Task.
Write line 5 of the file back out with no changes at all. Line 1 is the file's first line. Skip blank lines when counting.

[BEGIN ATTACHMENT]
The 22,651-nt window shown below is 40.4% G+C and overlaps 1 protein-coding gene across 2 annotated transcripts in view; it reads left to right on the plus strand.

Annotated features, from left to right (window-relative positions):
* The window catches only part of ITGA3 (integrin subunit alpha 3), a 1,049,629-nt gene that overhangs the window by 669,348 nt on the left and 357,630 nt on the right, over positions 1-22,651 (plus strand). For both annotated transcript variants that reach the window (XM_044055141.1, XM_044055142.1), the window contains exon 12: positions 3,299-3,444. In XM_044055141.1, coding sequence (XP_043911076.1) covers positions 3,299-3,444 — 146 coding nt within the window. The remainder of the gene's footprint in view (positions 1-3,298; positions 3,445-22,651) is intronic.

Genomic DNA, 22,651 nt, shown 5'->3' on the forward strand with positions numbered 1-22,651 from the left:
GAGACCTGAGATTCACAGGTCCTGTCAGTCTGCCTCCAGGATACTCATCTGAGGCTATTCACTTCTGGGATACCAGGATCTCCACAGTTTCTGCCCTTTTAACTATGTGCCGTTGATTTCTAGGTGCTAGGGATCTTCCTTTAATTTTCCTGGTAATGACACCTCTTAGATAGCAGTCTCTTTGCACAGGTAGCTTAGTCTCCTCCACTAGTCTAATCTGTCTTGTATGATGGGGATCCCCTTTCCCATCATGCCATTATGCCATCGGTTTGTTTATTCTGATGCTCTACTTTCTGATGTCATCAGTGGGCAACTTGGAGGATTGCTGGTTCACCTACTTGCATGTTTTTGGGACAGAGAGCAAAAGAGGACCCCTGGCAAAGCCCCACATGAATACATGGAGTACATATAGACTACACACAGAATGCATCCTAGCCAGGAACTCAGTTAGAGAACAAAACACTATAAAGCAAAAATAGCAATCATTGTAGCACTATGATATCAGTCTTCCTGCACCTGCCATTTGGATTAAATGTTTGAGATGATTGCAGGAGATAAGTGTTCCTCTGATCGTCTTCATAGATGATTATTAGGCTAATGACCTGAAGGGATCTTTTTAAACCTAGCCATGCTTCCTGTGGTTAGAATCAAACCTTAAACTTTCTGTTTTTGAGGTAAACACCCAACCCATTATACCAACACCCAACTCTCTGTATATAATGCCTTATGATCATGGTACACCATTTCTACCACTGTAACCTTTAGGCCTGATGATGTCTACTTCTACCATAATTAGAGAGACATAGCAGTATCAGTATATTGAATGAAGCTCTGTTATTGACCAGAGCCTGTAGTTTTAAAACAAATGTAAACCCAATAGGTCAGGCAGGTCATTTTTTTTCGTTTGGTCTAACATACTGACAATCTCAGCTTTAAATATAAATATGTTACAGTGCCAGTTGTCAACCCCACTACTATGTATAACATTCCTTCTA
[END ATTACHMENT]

GAGACCTGAGATTCACAGGTCCTGTCAGTCTGCCTCCAGGATACTCATCTGAGGCTATTCACTTCTGGGATACCAGGATCTCCACAGTTTCTGCCCTTTTAACTATGTGCCGTTGATTTCTAGGTGCTAGGGATCTTCCTTTAATTTTCCTGGTAATGACACCTCTTAGATAGCAGTCTCTTTGCACAGGTAGCTTAGTCTCCTCCACTAGTCTAATCTGTCTTGTATGATGGGGATCCCCTTTCCCATCATGCCATTATGCCATCGGTTTGTTTATTCTGATGCTCTACTTTCTGATGTCATCAGTGGGCAACTTGGAGGATTGCTGGTTCACCTACTTGCATGTTTTTGGGACAGAGAGCAAAAGAGGACCCCTGGCAAAGCCCCACATGAATACATGGAGTACATATAGACTACACACAGAATGCATCCTAGCCAGGAACTCAGTTAGAGAACAAAACACTATAAAGCAAAAATAGCAATCATTGTAGCACTATGATATCAGTCTTCCTGCACCTGCCATTTGGATTAAATGTTTGAGATGATTGCAGGAGATAAGTGTTCCTCTGATCGTCTTCATAGATGATTATTAGGCTAATGACCTGAAGGGATCTTTTTAAACCTAGCCATGCTTCCTGTGGTTAGAATCAAACCTTAAACTTTCTGTTTTTGAGGTAAACACCCAACCCATTATACCAACACCCAACTCTCTGTATATAATGCCTTATGATCATGGTACACCATTTCTACCACTGTAACCTTTAGGCCTGATGATGTCTACTTCTACCATAATTAGAGAGACATAGCAGTATCAGTATATTGAATGAAGCTCTGTTATTGACCAGAGCCTGTAGTTTTAAAACAAATGTAAACCCAATAGGTCAGGCAGGTCATTTTTTTTCGTTTGGTCTAACATACTGACAATCTCAGCTTTAAATATAAATATGTTACAGTGCCAGTTGTCAACCCCACTACTATGTATAACATTCCTTCTA